‘Appalled’ Mom Tells Off 8-Year-Old Daughter’s Friend For Throwing Out Burnt Toast But The Girl’s Mom Said She Had No Right To

Is it really unreasonable to tell a kid not to waste your groceries?

mom and two girls eating toast  lavi37, stockmachine, wolfman67 / Getty Images via Canva, Monkey Business Images / Shutterstock

Everyone has different standards about what constitutes wastefulness, and they're often informed by our own upbringings. But as a mom on Reddit, shared in a post to the "r/AITA" subReddit, this seemingly simple issue became a huge conflict between her and another parent. 

A mom offended her daughter's friend's mom by chastising her for wasting food.

The mom says she didn't grow up with much, and wasting food is not something that is normally done in her home. So when her daughter's friend Jane did so, she felt she had to say something. But this simple moment of pushback turned into a wider debate about disciplining other people's kids.


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Her 8-year-old daughter's friend threw out toast that was 'a little burnt' during breakfast at a sleepover.

The mom writes that her young daughter was having a sleepover with her friend Jane and they "insisted on making breakfast" in the morning. So, she cooked them eggs and made them smoothies while her daughter and her friend Jane were in charge of the toast. 


"They must have messed with the settings on the toaster," she writes, "and the bread came out a little burnt." Jane was repulsed by the burnt toast, exclaiming "Ew, what happened." Next thing you know, she was hurling the toast into the trash. 

"I didn’t grow up with much," the mom writes, "so tossing food in the trash is not something I’ve done or seen." So she was a bit taken aback by Jane wasting food. 

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The mom explained to the girl that food is expensive and not to be wasted — and Jane's mother was upset.

"I explained to her that this isn’t okay," she writes, "people work hard to afford food etc." She acknowledges that she embarrassed her daughter, which she said was "understandable from her perspective." But what was not understandable to her was Jane's mom's outrage.


"What is crazy is Jane’s mom's reaction who informed me that my behavior was unacceptable and I had no right to call out her child and it was probably traumatic for her," she writes. "She took no accountability for Jane's actions," she added.

She went on to clarify that it wasn't so much the loss of a few slices of bread that got to her, but rather "the nonchalance with which it was just tossed away." You have to admit, it seems like Jane hasn't exactly been taught the value of a dollar, which is surely galling to a parent who struggles.

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Experts say food insecurity is one of many "adverse childhood experiences" that can have lasting impacts into adulthood.

Sure, the mom may have overreacted—being "appalled" isn't exactly commensurate with the supposed misdeed of a kid throwing out some toast. But a wealth of scientific research proves that issues stemming from "not growing up with much," such as food insecurity, can have lasting impacts into adulthood.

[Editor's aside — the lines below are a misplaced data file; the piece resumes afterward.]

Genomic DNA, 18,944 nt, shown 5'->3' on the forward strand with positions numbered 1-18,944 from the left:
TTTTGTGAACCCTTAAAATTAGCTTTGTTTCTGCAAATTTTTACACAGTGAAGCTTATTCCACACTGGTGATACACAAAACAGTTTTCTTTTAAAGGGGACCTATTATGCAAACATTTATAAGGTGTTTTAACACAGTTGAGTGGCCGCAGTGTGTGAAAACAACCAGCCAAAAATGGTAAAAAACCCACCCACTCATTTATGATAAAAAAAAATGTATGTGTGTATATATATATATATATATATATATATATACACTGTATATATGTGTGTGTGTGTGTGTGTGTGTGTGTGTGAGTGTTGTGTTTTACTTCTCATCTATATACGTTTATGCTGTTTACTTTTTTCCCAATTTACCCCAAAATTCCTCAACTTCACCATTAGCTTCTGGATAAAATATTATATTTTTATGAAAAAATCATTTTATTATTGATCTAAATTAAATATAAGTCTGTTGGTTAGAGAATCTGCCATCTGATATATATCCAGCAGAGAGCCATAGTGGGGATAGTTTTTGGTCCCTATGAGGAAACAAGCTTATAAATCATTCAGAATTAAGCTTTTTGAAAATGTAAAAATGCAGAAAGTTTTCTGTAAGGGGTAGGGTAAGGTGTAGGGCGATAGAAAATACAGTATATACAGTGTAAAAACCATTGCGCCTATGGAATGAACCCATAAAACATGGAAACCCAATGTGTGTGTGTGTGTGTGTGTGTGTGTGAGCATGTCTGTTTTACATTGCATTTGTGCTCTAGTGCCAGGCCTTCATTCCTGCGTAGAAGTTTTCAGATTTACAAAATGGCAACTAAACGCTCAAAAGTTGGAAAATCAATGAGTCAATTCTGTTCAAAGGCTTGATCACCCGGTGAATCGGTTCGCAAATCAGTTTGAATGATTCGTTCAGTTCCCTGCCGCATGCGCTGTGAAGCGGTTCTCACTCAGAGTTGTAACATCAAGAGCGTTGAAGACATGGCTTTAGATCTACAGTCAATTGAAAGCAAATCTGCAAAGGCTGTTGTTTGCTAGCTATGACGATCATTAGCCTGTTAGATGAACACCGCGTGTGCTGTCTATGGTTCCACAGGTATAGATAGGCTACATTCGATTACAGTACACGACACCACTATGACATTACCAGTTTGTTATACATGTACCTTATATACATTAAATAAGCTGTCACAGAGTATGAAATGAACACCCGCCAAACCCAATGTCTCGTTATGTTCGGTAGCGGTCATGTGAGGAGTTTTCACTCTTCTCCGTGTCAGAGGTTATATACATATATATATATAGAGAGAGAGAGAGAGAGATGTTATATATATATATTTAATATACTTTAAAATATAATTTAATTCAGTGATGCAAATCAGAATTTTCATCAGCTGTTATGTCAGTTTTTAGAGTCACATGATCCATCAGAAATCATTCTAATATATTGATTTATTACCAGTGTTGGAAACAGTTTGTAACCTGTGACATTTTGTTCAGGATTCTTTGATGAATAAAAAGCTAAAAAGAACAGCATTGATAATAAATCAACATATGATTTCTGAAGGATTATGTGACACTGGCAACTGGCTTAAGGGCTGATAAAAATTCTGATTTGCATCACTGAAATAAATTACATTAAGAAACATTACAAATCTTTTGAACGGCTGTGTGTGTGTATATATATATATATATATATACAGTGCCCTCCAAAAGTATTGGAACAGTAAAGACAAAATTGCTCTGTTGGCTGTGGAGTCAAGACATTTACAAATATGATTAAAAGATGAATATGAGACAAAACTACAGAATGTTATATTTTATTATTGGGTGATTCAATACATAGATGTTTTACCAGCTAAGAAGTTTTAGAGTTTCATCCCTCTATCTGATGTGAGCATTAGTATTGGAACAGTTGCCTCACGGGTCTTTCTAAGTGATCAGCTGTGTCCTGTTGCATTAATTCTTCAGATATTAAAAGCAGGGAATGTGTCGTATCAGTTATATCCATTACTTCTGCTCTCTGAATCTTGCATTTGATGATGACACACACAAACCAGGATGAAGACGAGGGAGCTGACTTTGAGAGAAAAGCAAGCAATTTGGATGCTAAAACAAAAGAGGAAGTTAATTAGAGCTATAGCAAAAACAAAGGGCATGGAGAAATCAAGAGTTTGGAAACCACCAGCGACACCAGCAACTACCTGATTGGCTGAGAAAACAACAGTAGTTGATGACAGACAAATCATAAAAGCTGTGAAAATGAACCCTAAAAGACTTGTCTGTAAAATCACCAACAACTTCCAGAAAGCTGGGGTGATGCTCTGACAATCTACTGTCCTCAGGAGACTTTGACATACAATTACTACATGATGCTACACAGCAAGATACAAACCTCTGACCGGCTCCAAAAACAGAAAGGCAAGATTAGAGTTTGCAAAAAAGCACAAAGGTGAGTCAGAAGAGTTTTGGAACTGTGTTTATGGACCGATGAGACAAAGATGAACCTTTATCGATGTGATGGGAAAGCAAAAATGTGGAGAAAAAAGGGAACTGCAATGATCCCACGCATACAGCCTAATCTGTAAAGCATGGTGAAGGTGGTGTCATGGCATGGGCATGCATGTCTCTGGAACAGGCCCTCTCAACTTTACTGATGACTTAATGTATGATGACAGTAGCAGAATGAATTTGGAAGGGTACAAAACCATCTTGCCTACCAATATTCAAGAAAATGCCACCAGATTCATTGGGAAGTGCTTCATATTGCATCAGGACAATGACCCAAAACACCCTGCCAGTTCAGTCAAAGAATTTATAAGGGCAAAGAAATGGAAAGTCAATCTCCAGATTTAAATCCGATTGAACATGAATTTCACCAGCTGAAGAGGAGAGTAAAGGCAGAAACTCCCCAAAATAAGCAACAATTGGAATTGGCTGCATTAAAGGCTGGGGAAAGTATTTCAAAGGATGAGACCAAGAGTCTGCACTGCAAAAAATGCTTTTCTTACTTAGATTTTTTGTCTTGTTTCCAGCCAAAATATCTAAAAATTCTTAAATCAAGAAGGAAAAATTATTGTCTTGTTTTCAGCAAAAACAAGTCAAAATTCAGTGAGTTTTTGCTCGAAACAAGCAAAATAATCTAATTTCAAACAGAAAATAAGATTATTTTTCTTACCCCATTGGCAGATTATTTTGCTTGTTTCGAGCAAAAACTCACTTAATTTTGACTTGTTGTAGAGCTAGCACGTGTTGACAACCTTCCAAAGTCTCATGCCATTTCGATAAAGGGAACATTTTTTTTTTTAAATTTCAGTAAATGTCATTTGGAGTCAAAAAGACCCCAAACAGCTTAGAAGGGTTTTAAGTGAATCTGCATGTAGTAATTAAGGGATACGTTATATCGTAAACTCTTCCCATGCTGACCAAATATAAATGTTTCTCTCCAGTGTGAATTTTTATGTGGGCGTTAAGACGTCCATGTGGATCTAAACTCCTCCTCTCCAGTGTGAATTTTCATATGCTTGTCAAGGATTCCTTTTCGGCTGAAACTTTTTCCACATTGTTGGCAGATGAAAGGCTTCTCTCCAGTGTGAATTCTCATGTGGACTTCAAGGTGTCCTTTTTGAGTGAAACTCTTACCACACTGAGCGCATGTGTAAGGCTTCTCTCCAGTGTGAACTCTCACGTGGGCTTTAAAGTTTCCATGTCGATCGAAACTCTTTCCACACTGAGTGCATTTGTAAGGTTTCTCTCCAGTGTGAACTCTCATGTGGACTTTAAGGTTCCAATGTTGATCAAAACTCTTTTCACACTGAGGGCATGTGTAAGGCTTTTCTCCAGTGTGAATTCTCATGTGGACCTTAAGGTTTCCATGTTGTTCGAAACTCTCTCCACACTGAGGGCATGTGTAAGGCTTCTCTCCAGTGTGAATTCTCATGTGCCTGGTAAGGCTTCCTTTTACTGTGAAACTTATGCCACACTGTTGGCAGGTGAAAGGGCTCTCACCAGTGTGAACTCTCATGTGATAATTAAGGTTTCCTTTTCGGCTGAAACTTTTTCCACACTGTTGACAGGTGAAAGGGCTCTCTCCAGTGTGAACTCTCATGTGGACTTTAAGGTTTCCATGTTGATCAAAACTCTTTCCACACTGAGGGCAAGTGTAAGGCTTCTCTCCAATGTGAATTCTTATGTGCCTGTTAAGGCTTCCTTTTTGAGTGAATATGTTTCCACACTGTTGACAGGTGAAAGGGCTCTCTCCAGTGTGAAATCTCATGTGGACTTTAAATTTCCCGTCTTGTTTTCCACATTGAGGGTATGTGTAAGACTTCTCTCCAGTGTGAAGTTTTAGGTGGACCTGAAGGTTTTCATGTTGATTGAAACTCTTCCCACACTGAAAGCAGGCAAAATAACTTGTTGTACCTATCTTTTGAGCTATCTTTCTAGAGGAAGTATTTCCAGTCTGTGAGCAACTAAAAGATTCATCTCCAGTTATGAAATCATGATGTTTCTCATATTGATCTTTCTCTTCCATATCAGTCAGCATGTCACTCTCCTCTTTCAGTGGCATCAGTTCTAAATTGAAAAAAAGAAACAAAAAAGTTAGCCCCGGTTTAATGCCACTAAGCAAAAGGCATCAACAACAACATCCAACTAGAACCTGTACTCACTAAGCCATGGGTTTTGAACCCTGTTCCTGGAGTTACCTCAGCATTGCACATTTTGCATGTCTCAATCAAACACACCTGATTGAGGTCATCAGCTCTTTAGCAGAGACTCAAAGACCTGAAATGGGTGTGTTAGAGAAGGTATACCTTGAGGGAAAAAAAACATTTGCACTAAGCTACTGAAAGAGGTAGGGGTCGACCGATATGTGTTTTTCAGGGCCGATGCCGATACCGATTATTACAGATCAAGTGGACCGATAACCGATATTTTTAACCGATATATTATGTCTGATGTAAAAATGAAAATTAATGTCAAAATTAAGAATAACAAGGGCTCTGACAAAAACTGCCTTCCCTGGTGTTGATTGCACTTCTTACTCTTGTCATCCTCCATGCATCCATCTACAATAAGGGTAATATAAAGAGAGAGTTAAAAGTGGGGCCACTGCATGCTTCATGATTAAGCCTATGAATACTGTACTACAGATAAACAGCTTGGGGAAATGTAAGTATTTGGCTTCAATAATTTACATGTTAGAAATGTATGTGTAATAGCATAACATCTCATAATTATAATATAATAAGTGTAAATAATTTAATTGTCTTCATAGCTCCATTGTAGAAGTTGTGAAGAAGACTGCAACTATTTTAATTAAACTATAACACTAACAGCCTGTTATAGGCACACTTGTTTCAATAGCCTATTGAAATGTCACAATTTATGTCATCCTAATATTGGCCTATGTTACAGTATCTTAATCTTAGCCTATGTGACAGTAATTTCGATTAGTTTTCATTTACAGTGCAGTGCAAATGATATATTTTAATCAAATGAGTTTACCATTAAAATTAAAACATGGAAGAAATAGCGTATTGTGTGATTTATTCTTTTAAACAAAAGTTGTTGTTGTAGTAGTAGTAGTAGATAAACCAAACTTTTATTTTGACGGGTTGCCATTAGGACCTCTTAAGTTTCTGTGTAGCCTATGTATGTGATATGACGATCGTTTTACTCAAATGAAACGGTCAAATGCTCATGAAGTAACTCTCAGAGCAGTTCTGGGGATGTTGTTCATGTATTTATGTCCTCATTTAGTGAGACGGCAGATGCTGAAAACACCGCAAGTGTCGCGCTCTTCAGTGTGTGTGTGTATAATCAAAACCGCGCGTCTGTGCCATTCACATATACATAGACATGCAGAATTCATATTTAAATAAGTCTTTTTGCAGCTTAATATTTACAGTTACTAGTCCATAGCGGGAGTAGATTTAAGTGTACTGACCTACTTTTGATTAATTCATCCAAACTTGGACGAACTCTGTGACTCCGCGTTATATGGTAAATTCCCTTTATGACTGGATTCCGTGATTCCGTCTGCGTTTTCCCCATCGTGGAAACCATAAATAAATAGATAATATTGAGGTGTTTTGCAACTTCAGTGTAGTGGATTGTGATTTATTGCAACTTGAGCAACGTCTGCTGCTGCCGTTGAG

A 2019 study at the University of Kentucky found that children who experience food insecurity grow up to be adults who experience "higher psychological distress," even after adjusting for factors like having a higher socioeconomic status as an adult. And poverty and food insecurity are considered among the "adverse childhood experiences"—stressful or traumatic events during childhood— that can result in profound psychological impacts that last well into adulthood.

As science journalist Donna Jackson Nakazawa told us in 2021, these impacts can include changes to the brain that result in "the loss of ability to respond effectively to future stressors"—like responding appropriately to a child throwing toast in the garbage, for example.

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Many people thought the mom was out of line for disciplining another woman's child, but not everyone agreed.

Most seemed to feel the mom had definitely overreacted, even those who on some level empathized with the mom's reaction to food being wasted. "You still have lingering food insecurities," one person wrote. "Talk to a therapist. Help is out there. Good luck." Another agreed, writing, "at most calmly saying 'oh hey, I would have eaten that, next time give it to me k?' That is all that was needed."

But others weren't quite so sold on the idea that the mom had done anything wrong. "Y'all need to understand less privileged perspectives," one commenter who grew up in poverty wrote. "I doubt [she] needs the food and can't afford to throw it away but that kind of shock often comes from people with experience being extremely poor."

And not everyone was sold on the idea of the children having been "traumatized" by simple pushback from an adult either. "Anything and everything embarrasses kids in front of their friends," someone wrote when another commenter chastised the mom for humiliating her daughter.

Another theorized that the whole reason this conflict blew up in the first place is probably that "the kid never gets any sort of punishment so this small interaction was big to her."


And when it came to some excoriations for the mom disciplining other people's kids, there was plenty of pushback. "If your kid is in the care of another adult it is perfectly reasonable to expect that if they do something wrong, the adult in charge would address it appropriately." 

Going ballistic over toast is definitely not appropriate. But is it really that traumatizing and inappropriate to tell a kid not to waste groceries?

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John Sundholm is a news and entertainment writer who covers pop culture, social justice and human interest topics.